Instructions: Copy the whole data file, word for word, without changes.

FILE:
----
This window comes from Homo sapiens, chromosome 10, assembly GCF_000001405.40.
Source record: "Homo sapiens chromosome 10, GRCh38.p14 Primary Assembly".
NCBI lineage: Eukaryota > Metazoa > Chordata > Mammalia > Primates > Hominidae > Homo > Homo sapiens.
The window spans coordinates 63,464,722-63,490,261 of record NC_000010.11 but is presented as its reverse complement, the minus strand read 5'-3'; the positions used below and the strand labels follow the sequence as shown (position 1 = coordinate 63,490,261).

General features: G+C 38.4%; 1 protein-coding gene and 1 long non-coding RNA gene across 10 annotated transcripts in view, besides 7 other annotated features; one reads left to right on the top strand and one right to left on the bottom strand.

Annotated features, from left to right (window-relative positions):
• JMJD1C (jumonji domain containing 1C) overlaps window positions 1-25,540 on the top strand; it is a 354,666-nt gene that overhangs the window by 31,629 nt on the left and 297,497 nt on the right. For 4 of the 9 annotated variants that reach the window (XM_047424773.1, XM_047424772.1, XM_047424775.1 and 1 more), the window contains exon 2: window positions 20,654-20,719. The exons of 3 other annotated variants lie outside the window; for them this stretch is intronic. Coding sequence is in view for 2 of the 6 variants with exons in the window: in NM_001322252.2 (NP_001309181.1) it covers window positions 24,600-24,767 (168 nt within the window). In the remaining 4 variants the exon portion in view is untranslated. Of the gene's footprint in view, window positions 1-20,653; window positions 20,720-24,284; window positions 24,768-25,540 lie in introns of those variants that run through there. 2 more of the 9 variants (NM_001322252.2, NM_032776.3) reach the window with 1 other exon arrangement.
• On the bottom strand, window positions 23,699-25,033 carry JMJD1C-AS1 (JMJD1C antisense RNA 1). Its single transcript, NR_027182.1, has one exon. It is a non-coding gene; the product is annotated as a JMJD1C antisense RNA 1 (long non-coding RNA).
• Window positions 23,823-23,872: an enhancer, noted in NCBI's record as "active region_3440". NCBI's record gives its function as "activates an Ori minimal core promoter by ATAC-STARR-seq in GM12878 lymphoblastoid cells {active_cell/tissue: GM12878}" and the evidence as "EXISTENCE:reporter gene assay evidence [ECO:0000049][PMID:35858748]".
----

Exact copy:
This window comes from Homo sapiens, chromosome 10, assembly GCF_000001405.40.
Source record: "Homo sapiens chromosome 10, GRCh38.p14 Primary Assembly".
NCBI lineage: Eukaryota > Metazoa > Chordata > Mammalia > Primates > Hominidae > Homo > Homo sapiens.
The window spans coordinates 63,464,722-63,490,261 of record NC_000010.11 but is presented as its reverse complement, the minus strand read 5'-3'; the positions used below and the strand labels follow the sequence as shown (position 1 = coordinate 63,490,261).

General features: G+C 38.4%; 1 protein-coding gene and 1 long non-coding RNA gene across 10 annotated transcripts in view, besides 7 other annotated features; one reads left to right on the top strand and one right to left on the bottom strand.

Annotated features, from left to right (window-relative positions):
• JMJD1C (jumonji domain containing 1C) overlaps window positions 1-25,540 on the top strand; it is a 354,666-nt gene that overhangs the window by 31,629 nt on the left and 297,497 nt on the right. For 4 of the 9 annotated variants that reach the window (XM_047424773.1, XM_047424772.1, XM_047424775.1 and 1 more), the window contains exon 2: window positions 20,654-20,719. The exons of 3 other annotated variants lie outside the window; for them this stretch is intronic. Coding sequence is in view for 2 of the 6 variants with exons in the window: in NM_001322252.2 (NP_001309181.1) it covers window positions 24,600-24,767 (168 nt within the window). In the remaining 4 variants the exon portion in view is untranslated. Of the gene's footprint in view, window positions 1-20,653; window positions 20,720-24,284; window positions 24,768-25,540 lie in introns of those variants that run through there. 2 more of the 9 variants (NM_001322252.2, NM_032776.3) reach the window with 1 other exon arrangement.
• On the bottom strand, window positions 23,699-25,033 carry JMJD1C-AS1 (JMJD1C antisense RNA 1). Its single transcript, NR_027182.1, has one exon. It is a non-coding gene; the product is annotated as a JMJD1C antisense RNA 1 (long non-coding RNA).
• Window positions 23,823-23,872: an enhancer, noted in NCBI's record as "active region_3440". NCBI's record gives its function as "activates an Ori minimal core promoter by ATAC-STARR-seq in GM12878 lymphoblastoid cells {active_cell/tissue: GM12878}" and the evidence as "EXISTENCE:reporter gene assay evidence [ECO:0000049][PMID:35858748]".